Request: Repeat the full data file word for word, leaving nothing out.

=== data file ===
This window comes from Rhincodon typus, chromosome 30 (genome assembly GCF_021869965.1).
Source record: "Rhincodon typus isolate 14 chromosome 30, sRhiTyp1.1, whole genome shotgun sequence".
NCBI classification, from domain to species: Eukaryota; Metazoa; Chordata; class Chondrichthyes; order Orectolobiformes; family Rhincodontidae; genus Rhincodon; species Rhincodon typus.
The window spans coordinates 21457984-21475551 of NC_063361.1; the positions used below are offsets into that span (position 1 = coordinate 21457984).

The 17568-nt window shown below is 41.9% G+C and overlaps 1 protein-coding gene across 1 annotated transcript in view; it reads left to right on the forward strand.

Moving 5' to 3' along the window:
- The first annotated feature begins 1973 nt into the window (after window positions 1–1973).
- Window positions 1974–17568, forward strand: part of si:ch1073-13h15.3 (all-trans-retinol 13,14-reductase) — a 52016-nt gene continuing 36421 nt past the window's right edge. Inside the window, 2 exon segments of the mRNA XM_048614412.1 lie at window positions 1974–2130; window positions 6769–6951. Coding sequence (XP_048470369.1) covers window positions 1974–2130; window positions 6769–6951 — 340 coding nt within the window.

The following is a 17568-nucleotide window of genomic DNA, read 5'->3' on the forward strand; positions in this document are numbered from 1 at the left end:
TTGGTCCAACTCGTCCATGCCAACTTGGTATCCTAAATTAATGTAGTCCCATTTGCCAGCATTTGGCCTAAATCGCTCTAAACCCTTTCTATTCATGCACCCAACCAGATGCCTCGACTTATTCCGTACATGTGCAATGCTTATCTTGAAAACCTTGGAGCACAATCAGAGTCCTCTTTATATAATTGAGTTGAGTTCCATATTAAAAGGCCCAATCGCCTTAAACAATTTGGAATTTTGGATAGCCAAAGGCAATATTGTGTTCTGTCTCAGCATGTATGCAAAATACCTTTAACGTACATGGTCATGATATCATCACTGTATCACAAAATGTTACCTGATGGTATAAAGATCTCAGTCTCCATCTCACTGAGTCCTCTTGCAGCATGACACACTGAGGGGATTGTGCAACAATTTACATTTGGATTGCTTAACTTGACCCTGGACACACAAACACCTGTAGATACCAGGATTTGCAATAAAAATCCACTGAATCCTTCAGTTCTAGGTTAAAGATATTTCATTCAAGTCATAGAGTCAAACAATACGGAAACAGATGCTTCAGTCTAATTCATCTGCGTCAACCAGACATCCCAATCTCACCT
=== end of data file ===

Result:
This window comes from Rhincodon typus, chromosome 30 (genome assembly GCF_021869965.1).
Source record: "Rhincodon typus isolate 14 chromosome 30, sRhiTyp1.1, whole genome shotgun sequence".
NCBI classification, from domain to species: Eukaryota; Metazoa; Chordata; class Chondrichthyes; order Orectolobiformes; family Rhincodontidae; genus Rhincodon; species Rhincodon typus.
The window spans coordinates 21457984-21475551 of NC_063361.1; the positions used below are offsets into that span (position 1 = coordinate 21457984).

The 17568-nt window shown below is 41.9% G+C and overlaps 1 protein-coding gene across 1 annotated transcript in view; it reads left to right on the forward strand.

Moving 5' to 3' along the window:
- The first annotated feature begins 1973 nt into the window (after window positions 1–1973).
- Window positions 1974–17568, forward strand: part of si:ch1073-13h15.3 (all-trans-retinol 13,14-reductase) — a 52016-nt gene continuing 36421 nt past the window's right edge. Inside the window, 2 exon segments of the mRNA XM_048614412.1 lie at window positions 1974–2130; window positions 6769–6951. Coding sequence (XP_048470369.1) covers window positions 1974–2130; window positions 6769–6951 — 340 coding nt within the window.

The following is a 17568-nucleotide window of genomic DNA, read 5'->3' on the forward strand; positions in this document are numbered from 1 at the left end:
TTGGTCCAACTCGTCCATGCCAACTTGGTATCCTAAATTAATGTAGTCCCATTTGCCAGCATTTGGCCTAAATCGCTCTAAACCCTTTCTATTCATGCACCCAACCAGATGCCTCGACTTATTCCGTACATGTGCAATGCTTATCTTGAAAACCTTGGAGCACAATCAGAGTCCTCTTTATATAATTGAGTTGAGTTCCATATTAAAAGGCCCAATCGCCTTAAACAATTTGGAATTTTGGATAGCCAAAGGCAATATTGTGTTCTGTCTCAGCATGTATGCAAAATACCTTTAACGTACATGGTCATGATATCATCACTGTATCACAAAATGTTACCTGATGGTATAAAGATCTCAGTCTCCATCTCACTGAGTCCTCTTGCAGCATGACACACTGAGGGGATTGTGCAACAATTTACATTTGGATTGCTTAACTTGACCCTGGACACACAAACACCTGTAGATACCAGGATTTGCAATAAAAATCCACTGAATCCTTCAGTTCTAGGTTAAAGATATTTCATTCAAGTCATAGAGTCAAACAATACGGAAACAGATGCTTCAGTCTAATTCATCTGCGTCAACCAGACATCCCAATCTCACCT